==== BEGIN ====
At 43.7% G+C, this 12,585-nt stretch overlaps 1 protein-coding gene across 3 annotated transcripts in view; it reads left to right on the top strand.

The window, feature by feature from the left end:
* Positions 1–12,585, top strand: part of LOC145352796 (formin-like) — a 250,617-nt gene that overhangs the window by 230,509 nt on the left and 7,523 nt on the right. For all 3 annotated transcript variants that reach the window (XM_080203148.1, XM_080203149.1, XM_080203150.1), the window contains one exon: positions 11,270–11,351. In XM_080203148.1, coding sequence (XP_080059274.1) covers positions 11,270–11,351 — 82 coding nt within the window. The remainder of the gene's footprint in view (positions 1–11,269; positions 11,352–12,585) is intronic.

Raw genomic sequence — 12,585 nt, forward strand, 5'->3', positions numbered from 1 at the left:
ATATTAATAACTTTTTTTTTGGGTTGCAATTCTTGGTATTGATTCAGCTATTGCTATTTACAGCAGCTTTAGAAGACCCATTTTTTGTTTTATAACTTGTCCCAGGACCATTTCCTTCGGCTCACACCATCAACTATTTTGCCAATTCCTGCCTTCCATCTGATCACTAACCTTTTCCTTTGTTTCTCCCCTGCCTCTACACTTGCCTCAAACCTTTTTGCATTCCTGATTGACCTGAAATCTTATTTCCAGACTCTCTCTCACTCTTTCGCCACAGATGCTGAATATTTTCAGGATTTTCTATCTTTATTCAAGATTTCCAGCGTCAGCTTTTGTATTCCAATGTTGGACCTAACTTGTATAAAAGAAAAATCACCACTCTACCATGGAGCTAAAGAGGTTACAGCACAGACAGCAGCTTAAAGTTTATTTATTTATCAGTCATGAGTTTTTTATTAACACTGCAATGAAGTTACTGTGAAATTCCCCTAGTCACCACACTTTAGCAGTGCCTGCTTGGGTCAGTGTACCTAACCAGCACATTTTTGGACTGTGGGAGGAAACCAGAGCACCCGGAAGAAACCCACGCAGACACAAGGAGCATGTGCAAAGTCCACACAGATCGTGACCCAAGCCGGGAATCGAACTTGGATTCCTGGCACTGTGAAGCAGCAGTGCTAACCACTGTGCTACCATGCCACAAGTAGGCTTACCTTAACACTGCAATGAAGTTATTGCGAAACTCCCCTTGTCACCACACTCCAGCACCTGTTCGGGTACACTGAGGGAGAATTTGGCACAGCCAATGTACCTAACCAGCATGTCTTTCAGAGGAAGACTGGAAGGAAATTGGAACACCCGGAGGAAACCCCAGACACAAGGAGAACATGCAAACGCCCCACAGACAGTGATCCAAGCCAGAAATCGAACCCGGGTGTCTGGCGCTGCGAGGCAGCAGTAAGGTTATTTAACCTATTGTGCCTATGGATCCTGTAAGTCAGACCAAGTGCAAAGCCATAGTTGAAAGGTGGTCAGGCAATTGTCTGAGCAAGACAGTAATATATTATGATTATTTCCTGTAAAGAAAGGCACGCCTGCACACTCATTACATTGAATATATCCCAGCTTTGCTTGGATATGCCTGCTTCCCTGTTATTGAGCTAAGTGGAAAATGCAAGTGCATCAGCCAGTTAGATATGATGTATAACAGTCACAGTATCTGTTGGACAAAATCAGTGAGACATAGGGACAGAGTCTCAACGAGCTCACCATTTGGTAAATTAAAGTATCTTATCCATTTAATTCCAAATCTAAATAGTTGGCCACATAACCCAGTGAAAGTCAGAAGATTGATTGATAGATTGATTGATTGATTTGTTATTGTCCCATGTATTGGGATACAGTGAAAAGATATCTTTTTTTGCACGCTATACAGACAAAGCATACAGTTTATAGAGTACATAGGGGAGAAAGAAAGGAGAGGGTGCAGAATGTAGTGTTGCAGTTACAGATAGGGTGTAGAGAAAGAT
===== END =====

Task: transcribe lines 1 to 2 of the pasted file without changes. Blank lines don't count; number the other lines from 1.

At 43.7% G+C, this 12,585-nt stretch overlaps 1 protein-coding gene across 3 annotated transcripts in view; it reads left to right on the top strand.

The window, feature by feature from the left end: